Thursday, January 03, 2008

Short and Sweet

Wednesday January 2nd. My first hour at work in 2008.

10:56 PM. Seated at 2/5 NL. Buy in for 400. I'm digging the 400 buy in lately. It's a 500 max table so 400 still gives me plenty of chips. But somehow saving that 100 bucks makes me feel more comfortable playing faster and potentially losing my whole stack. Kind of like I don't want to be all in preflop with a big pair for $500, but for "only 400" the 20% discount makes the possibility of my getting felted much more bearable.

Opening hand I call a raise to 20 with queen, jack suited but the "Pro" behind me raises to 115. Initial raiser unfortunately folds and so do I.

I'm calling this guy "Pro" because of his persona. I don't recognize him but I know his game. He's the unshaven guy with headphones and a baseball hat. He only raises when he enters pots. He takes the game very seriously. You know. That guy.

11:03 PM. A couple of hands later I pick up pocket queens. There's a few limpers in front of me. I raise it to 30 in position. They all fold, including the "Pro" but he takes much longer to muck. Because he's a "Pro."

11:08 PM. Fun hand for me. "Pro" raises to 20 in early position. Two callers. I call the 15 more from the big blind. Flop comes 9,9,7. Two hearts. "Pro" can't like this flop. Nevertheless he continue bets 60 when it's checked to him. Bad player to my right calls. I call too.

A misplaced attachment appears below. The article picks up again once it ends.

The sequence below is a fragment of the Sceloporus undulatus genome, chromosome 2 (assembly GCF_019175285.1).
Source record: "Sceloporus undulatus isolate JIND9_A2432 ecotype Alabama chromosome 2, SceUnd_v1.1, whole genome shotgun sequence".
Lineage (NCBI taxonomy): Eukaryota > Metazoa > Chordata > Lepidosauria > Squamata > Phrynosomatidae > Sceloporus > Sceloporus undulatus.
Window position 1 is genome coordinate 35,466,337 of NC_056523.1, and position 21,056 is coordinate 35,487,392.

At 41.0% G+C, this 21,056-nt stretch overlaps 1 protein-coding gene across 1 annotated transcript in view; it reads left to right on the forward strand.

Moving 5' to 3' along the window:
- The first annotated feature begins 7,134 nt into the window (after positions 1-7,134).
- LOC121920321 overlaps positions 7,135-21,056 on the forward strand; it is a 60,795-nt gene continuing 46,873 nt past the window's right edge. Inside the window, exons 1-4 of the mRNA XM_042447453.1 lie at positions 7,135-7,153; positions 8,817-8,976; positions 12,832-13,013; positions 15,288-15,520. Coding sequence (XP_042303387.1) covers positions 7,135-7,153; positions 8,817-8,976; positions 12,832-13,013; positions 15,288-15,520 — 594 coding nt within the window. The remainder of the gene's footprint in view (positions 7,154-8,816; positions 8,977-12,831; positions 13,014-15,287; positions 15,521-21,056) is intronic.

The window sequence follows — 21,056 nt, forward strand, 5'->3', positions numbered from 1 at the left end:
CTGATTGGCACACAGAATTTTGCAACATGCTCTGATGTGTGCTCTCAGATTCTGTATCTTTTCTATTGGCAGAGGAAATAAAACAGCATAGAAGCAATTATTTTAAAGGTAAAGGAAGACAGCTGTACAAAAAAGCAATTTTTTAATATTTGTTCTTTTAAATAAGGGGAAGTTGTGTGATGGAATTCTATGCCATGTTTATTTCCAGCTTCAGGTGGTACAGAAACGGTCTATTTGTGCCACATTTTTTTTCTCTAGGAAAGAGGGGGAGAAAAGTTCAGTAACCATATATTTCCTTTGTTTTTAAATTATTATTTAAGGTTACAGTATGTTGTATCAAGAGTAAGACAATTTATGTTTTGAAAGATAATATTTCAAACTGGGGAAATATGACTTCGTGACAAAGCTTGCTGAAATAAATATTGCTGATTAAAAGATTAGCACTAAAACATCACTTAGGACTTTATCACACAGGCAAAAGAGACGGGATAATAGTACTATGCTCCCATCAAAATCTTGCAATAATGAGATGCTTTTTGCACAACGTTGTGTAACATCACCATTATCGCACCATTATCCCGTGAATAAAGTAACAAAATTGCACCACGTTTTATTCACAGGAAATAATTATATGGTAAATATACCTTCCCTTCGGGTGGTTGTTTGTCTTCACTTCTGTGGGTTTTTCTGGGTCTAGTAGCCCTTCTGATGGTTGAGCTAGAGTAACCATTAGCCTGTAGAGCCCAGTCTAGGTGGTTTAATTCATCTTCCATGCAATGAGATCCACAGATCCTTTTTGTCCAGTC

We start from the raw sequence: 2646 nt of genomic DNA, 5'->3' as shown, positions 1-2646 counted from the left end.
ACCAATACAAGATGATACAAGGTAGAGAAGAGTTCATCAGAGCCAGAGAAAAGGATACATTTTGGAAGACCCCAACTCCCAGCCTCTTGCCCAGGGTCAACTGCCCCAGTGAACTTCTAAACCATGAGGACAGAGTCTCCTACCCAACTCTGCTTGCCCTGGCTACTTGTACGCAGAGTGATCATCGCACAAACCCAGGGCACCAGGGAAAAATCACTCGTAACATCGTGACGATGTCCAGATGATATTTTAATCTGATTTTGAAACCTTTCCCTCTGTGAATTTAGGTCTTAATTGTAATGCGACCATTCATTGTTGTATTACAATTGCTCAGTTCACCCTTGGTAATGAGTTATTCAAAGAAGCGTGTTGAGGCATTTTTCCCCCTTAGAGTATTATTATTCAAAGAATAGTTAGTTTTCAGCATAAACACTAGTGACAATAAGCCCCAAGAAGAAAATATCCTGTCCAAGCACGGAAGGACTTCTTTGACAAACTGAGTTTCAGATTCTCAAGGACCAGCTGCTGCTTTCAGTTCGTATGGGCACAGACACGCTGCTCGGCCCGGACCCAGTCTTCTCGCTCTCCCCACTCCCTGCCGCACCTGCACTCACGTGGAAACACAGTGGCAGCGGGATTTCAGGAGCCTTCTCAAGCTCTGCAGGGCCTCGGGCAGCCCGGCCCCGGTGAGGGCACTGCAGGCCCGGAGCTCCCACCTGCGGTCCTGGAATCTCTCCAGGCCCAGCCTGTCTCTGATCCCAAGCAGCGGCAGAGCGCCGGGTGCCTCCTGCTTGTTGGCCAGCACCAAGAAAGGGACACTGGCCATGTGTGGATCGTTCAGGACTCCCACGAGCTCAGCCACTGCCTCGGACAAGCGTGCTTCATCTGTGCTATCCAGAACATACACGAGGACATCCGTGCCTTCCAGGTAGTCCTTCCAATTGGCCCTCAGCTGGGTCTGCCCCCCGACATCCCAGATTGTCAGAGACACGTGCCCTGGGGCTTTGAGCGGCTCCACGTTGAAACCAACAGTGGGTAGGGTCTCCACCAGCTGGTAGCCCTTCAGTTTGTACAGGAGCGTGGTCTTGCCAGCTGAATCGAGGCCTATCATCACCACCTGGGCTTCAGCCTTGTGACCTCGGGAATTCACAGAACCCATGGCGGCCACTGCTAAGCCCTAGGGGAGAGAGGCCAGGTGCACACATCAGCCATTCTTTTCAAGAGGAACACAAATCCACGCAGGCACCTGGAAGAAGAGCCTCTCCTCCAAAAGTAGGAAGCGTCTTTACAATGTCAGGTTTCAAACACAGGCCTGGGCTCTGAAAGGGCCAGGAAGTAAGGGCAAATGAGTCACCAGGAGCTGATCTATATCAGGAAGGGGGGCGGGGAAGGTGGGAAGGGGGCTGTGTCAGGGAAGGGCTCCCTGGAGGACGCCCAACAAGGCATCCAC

Turn is a small rag diamond. We have two flush draws out there. There's a straight draw out there too. The board is paired. It's a terrifying situation for everyone.

Especially if you raised preflop with a big pair.

If you raised preflop with ace king it's utterly hopeless.

There's $260 in the middle. I have a little over $300 in front of me.

Now if I check, two things can happen. "Pro" will either check behind me. Or he will bet again and become pot committed.

So I decide to take this choice away from him. I push out $300.

What can he do?

If he has pocket 10's or bigger he's not about to call off $300 bucks here. Not when he may need to hit a two outer to win. He's too good to make that call.

My bet sure looks like I don't want to see anyone draw out. I'm already where I need to be.

He takes a minute, acts like it's a tough decision, and then folds. So does the other player.

I was real proud to take down a pot like this without having to showdown. I'm tired of having to show the best cards to win.

None of us knows what was coming on the river. None of us knows who would have had the best hand. But by betting so aggressively here, I took the random math part out of the equation. And what felt so good was the realization that I was playing his hand way more than I was playing my own.